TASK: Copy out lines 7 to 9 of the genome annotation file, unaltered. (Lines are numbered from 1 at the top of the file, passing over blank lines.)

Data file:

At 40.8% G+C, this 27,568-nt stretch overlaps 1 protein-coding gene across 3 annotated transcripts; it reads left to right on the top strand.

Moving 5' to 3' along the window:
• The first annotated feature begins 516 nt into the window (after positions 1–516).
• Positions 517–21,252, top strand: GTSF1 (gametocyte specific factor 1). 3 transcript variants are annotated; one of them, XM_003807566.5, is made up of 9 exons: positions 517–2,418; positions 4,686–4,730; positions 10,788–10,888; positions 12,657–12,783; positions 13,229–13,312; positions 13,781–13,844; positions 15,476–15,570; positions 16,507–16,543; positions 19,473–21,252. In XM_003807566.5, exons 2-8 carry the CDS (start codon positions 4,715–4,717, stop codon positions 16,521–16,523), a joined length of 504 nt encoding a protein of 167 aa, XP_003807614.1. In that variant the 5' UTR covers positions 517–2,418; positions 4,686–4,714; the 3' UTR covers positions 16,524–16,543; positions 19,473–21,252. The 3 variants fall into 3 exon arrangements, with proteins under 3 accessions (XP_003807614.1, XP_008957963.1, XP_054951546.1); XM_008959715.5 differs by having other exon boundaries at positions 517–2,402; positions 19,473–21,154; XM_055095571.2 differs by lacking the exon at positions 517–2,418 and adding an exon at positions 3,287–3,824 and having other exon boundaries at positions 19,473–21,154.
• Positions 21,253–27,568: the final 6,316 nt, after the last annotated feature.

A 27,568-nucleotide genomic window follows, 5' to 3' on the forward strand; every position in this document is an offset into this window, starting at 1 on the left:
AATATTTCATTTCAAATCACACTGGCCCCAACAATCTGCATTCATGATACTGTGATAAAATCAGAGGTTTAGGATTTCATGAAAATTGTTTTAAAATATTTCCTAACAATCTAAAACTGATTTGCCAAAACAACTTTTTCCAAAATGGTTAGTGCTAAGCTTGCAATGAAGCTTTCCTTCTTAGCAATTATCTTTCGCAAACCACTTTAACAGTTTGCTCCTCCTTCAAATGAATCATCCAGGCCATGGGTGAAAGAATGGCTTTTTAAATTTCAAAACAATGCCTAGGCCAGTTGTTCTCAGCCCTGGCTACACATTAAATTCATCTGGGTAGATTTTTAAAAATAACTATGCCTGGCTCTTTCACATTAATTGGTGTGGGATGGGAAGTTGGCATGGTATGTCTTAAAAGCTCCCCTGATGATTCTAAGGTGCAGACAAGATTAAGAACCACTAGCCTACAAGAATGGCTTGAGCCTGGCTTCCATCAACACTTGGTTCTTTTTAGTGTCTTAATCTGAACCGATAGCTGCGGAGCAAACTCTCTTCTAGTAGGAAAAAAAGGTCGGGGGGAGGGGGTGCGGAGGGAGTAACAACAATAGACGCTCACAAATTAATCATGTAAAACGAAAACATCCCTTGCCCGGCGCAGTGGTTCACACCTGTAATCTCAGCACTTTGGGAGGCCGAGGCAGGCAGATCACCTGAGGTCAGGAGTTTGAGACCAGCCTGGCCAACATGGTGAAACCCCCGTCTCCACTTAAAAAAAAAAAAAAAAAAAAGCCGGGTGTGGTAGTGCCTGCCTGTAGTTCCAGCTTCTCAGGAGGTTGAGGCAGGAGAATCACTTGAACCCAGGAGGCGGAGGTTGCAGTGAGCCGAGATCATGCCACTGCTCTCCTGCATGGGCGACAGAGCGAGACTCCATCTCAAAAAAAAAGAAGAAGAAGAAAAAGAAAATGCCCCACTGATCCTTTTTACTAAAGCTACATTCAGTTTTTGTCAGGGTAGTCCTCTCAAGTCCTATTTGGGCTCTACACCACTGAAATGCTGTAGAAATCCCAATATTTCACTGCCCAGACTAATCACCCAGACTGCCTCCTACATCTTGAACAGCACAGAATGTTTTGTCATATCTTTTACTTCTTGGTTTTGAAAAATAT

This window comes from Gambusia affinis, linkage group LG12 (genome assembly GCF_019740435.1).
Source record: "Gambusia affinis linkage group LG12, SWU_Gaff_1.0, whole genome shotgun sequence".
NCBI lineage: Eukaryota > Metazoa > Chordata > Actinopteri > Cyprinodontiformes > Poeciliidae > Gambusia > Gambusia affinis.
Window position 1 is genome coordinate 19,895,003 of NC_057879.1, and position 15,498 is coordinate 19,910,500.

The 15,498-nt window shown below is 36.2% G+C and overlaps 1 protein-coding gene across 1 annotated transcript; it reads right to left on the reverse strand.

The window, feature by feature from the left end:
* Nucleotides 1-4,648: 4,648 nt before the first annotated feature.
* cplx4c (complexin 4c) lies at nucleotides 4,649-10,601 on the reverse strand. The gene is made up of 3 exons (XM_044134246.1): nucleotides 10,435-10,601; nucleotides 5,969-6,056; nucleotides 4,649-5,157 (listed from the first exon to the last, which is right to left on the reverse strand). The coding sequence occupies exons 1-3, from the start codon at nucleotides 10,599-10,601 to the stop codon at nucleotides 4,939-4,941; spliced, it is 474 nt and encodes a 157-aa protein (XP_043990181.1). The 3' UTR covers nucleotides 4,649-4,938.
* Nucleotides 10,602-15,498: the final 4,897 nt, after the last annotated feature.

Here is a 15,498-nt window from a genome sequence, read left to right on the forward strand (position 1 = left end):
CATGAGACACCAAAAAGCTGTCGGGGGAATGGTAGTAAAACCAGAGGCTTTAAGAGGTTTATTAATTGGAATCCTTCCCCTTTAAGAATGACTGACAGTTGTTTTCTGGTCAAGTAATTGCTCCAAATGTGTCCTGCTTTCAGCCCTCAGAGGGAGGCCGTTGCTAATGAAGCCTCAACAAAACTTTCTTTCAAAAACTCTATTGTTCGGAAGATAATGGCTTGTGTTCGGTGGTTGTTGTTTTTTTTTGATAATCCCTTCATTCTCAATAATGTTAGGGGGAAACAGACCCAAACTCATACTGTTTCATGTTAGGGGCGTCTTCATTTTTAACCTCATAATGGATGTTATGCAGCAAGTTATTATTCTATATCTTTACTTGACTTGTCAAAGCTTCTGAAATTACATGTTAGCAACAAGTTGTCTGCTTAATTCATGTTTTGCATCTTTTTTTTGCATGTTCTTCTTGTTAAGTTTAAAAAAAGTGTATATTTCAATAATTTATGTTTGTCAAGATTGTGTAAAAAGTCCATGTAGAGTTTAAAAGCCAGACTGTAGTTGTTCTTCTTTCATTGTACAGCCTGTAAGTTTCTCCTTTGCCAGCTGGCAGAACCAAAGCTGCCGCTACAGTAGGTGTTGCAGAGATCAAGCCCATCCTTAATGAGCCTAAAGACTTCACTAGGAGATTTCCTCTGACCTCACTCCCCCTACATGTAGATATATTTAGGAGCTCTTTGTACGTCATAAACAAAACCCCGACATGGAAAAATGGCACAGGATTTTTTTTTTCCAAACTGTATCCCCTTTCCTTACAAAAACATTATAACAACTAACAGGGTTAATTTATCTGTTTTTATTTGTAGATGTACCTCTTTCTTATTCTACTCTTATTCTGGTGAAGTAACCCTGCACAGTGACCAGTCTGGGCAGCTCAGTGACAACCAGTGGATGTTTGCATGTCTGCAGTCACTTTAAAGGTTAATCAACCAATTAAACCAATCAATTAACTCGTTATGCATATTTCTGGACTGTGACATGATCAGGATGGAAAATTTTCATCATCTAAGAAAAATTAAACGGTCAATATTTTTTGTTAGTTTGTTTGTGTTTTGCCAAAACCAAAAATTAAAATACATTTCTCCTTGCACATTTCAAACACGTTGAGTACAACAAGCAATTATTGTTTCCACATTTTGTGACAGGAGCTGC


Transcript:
AATATTTCATTTCAAATCACACTGGCCCCAACAATCTGCATTCATGATACTGTGATAAAATCAGAGGTTTAGGATTTCATGAAAATTGTTTTAAAATATTTCCTAACAATCTAAAACTGATTTGCCAAAACAACTTTTTCCAAAATGGTTAGTGCTAAGCTTGCAATGAAGCTTTCCTTCTTAGCAATTATCTTTCGCAAACCACTTTAACAGTTTGCTCCTCCTTCAAATGAATCATCCAGGCCATGGGTGAAAGAATGGCTTTTTAAATTTCAAAACAATGCCTAGGCCAGTTGTTCTCAGCCCTGGCTACACATTAAATTCATCTGGGTAGATTTTTAAAAATAACTATGCCTGGCTCTTTCACATTAATTGGTGTGGGATGGGAAGTTGGCATGGTATGTCTTAAAAGCTCCCCTGATGATTCTAAGGTGCAGACAAGATTAAGAACCACTAGCCTACAAGAATGGCTTGAGCCTGGCTTCCATCAACACTTGGTTCTTTTTAGTGTCTTAATCTGAACCGATAGCTGCGGAGCAAACTCTCTTCTAGTAGGAAAAAAAGGTCGGGGGGAGGGGGTGCGGAGGGAGTAACAACAATAGACGCTCACAAATTAATCATGTAAAACGAAAACATCCCTTGCCCGGCGCAGTGGTTCACACCTGTAATCTCAGCACTTTGGGAGGCCGAGGCAGGCAGATCACCTGAGGTCAGGAGTTTGAGACCAGCCTGGCCAACATGGTGAAACCCCCGTCTCCACTTAAAAAAAAAAAAAAAAAAAAGCCGGGTGTGGTAGTGCCTGCCTGTAGTTCCAGCTTCTCAGGAGGTTGAGGCAGGAGAATCACTTGAACCCAGGAGGCGGAGGTTGCAGTGAGCCGAGATCATGCCACTGCTCTCCTGCATGGGCGACAGAGCGAGACTCCATCTCAAAAAAAAAGAAGAAGAAGAAAAAGAAAATGCCCCACTGATCCTTTTTACTAAAGCTACATTCAGTTTTTGTCAGGGTAGTCCTCTCAAGTCCTATTTGGGCTCTACACCACTGAAATGCTGTAGAAATCCCAATATTTCACTGCCCAGACTAATCACCCAGACTGCCTCCTACATCTTGAACAGCACAGAATGTTTTGTCATATCTTTTACTTCTTGGTTTTGAAAAATAT

This window comes from Gambusia affinis, linkage group LG12 (genome assembly GCF_019740435.1).
Source record: "Gambusia affinis linkage group LG12, SWU_Gaff_1.0, whole genome shotgun sequence".